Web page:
There were many times in the past when Mercy Mwende and her husband oscillated between hope and despair. During the low season when they were waiting for their banana and mango trees to be ready for harvest, they would be hopeful of good returns.
Then the rude reality would hit once they were harvested. Suddenly, everyone in Chuka, Tharaka-Nithi County, where the couple lives, had enough mangoes and bananas of their own.
The market would end up saturated and, left with no choice, they would give in to market forces and sell their produce at throwaway prices. The other option was to hold on to their harvest and watch it rot in the store. Either way, they lost.
“It was very painful for us to see a big mango that we had toiled for in our farm sell at Sh3,” recalls Mwende.
In 2009, the then 21-year-old participated in the “Jitihada One” business plan competition run by the Kenya Institute of Management in partnership with the World Bank and the Ministry of Industrialisation. Her business plan, about drying bananas to make flakes, went all the way to national level.
Nothing to lose
Mwende and her husband saw a business opportunity in her plan. Since they had nothing to lose by trying it out, they researched the idea on the Internet and via the Kenya Industrial Research Institute (Kirdi).
Together with a few members of the community, they made a one-tray dryer which Mercy used to test the market in order to identify a possible customer base.
“I realised that there was great demand for dry foods, but people didn’t know how to access them,” she says.
Encouraged by the market response, the group registered their company, Sweet N Dried, and started production in 2011 at Chuka Igamba Ng’ombe using what savings they could get together.
Later, the Kenya Institute of Estate (KIE) would provide more funding for the company.
The company started by making banana flour and dried mangoes.
Soon they were receiving requests from clients who wanted sweet potato and pumpkin flour.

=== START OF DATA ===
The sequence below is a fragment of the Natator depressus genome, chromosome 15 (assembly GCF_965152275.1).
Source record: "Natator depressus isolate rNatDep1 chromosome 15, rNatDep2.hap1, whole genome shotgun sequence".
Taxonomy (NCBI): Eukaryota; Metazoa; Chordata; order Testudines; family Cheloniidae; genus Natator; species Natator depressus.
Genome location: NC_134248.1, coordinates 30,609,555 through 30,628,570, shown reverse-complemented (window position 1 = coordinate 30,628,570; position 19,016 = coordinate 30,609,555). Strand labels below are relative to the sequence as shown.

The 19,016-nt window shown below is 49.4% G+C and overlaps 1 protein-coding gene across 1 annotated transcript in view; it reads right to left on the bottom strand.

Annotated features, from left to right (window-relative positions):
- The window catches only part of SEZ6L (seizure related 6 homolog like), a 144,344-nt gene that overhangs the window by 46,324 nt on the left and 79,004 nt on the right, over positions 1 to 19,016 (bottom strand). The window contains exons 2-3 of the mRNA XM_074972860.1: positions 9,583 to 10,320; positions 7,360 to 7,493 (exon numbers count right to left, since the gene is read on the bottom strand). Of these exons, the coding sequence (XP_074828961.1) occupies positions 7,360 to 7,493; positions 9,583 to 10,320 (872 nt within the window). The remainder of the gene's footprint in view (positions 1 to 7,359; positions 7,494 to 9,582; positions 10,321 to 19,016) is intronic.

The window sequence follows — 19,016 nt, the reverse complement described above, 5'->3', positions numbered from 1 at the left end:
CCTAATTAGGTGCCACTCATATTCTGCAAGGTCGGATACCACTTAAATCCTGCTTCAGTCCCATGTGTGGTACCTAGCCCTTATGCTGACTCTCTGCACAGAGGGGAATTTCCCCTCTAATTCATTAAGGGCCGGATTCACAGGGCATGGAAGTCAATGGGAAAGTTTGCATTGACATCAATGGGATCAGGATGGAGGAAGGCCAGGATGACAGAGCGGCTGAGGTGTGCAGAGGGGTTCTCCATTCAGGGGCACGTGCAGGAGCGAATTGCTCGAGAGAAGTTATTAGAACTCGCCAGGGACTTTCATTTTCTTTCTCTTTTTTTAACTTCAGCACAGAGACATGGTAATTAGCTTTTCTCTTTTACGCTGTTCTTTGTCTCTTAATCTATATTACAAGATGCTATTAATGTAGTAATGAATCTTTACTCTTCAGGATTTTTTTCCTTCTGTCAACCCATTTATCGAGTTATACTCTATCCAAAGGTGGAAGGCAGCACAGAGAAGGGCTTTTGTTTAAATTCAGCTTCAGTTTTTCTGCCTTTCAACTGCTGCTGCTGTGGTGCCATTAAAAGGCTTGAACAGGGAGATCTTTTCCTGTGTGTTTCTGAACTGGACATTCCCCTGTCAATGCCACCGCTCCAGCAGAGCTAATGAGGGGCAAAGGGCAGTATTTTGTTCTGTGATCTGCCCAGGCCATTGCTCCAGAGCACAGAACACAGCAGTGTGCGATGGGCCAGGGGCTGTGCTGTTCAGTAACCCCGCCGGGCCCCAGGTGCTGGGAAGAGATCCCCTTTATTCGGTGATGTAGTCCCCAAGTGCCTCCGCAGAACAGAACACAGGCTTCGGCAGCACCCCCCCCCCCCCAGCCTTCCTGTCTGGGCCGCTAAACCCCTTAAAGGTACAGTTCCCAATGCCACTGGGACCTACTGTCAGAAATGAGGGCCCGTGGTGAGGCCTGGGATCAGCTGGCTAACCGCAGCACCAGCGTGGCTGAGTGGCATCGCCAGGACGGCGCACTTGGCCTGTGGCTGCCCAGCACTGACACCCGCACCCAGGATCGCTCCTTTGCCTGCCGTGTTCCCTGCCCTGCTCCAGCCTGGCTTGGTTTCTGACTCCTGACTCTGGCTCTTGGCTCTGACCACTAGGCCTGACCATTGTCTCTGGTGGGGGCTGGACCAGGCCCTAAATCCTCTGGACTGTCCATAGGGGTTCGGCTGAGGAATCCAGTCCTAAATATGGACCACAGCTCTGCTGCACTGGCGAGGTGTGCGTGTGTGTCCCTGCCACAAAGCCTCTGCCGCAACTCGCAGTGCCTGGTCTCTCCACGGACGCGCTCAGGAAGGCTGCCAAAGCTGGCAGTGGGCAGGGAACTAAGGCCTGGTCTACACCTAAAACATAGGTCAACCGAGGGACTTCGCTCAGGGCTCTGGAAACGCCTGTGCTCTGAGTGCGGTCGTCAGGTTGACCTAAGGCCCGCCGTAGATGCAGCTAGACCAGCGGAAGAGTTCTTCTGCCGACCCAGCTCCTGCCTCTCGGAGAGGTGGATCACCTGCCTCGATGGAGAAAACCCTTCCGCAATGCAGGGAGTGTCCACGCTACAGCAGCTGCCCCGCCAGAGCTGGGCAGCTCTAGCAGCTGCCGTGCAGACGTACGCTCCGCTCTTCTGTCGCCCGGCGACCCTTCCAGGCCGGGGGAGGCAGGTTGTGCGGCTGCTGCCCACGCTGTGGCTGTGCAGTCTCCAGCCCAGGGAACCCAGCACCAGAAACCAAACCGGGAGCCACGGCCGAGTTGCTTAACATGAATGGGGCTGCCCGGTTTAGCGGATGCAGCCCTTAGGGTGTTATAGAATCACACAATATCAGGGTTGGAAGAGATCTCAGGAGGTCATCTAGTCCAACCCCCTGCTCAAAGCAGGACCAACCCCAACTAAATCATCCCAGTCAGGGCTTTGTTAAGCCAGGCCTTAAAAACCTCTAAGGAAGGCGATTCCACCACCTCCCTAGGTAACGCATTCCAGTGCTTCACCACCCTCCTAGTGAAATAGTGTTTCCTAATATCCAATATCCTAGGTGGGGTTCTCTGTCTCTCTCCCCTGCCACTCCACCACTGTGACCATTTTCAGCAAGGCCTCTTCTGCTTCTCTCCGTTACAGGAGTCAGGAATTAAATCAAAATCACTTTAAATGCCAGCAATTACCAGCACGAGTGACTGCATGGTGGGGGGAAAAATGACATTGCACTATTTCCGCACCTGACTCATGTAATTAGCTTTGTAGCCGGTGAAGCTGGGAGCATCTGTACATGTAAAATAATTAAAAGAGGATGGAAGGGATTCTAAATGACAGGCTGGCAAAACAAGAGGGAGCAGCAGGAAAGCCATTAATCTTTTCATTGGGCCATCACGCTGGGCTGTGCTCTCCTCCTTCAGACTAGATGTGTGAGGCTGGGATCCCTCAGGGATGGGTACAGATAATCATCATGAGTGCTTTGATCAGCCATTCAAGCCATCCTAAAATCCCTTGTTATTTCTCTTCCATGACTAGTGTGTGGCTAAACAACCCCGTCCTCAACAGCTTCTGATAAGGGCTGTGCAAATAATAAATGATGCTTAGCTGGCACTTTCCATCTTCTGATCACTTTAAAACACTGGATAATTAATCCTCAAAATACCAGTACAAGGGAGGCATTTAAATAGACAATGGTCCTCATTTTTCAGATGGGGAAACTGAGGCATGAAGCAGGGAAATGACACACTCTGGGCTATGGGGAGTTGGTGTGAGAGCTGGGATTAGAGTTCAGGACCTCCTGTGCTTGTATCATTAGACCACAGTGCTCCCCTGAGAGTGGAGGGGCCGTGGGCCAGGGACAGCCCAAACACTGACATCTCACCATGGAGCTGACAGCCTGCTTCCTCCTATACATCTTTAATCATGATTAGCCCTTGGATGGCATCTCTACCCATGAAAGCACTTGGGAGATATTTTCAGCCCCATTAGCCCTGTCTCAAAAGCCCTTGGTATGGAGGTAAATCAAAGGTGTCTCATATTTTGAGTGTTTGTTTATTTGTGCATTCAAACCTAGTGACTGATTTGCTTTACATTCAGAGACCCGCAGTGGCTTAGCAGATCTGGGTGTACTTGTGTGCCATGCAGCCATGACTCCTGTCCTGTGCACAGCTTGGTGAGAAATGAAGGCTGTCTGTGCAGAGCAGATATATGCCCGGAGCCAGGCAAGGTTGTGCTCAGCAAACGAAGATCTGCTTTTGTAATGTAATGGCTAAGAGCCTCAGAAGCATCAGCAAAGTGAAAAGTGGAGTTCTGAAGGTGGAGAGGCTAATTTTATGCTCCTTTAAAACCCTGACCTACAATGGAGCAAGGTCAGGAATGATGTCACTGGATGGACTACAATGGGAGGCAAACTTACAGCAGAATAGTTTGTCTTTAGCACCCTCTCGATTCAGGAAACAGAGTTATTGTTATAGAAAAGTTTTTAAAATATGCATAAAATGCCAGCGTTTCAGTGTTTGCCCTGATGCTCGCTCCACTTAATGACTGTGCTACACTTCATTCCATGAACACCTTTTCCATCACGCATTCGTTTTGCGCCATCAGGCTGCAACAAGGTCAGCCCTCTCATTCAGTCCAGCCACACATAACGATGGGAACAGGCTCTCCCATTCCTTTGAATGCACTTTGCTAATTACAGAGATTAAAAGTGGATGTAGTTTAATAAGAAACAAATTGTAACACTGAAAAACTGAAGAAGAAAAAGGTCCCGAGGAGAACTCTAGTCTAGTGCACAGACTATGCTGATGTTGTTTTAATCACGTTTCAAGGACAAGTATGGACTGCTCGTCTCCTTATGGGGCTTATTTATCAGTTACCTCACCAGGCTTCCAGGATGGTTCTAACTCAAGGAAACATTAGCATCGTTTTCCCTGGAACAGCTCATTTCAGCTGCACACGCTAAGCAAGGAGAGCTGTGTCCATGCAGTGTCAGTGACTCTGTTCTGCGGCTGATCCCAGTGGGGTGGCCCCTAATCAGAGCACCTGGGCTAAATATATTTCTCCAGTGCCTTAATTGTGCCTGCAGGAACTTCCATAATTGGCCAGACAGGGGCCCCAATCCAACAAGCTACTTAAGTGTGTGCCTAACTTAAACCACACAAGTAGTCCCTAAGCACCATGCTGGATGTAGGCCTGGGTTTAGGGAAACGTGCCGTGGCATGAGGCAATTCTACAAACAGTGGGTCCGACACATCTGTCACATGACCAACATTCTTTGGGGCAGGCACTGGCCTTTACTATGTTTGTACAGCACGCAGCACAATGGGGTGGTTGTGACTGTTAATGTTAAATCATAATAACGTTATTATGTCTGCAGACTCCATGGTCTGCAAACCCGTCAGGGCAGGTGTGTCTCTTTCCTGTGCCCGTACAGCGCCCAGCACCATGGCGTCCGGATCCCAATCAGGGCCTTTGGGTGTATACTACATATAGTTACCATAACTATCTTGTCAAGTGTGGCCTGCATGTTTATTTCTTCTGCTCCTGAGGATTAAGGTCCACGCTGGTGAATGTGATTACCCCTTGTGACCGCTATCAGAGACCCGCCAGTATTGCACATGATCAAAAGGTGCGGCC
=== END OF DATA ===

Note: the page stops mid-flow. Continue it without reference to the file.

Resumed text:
Thanks to the increased demand, Sweet N Dried now makes several products including banana flakes, dried mangoes, and flours from pumpkin and sweet potato.
The company has engaged over 244 farmers in the area to supply them with raw materials.
They buy the farm produce at very competitive prices. For example, they purchase arrow roots at Sh45 to Sh50 per kilo while the farmers fetch Sh20 for a kilo of pumpkin.
Before Sweet N Dried, the farmers were getting paid Sh5 per kilogramme for the pumpkin.
While the couple handled production in the past, the company now has over 20 employees, and distributors in Meru, Nairobi and Chuka.
The distributors are an important part of the business since the company does not stock its products in supermarkets but instead takes its goods directly to the end consumer, who include individuals, small shops, hotels, bakeries and health bars.
The venture has not been without its challenges.
The plant lacks enough machinery to meet the rising demand and Mwende is sometimes forced to cancel orders.
Lack of finances to buy additional equipment has also been a huge hurdle.
Then there’s marketing: Without budgetary and technical support, the group relies on references to win over new customers. She says their biggest strength is the quality of their products.
Still, Mwende is upbeat about the future.
“I am comfortable with what I get from the business. It has provided my family with a source of income and also enabled me topursue further education, which I had to postpone after Form Four due toa lack of funds.
“I paid for my diploma in youth and development studies and I am now in my second year at university pursuing development studies,” she said.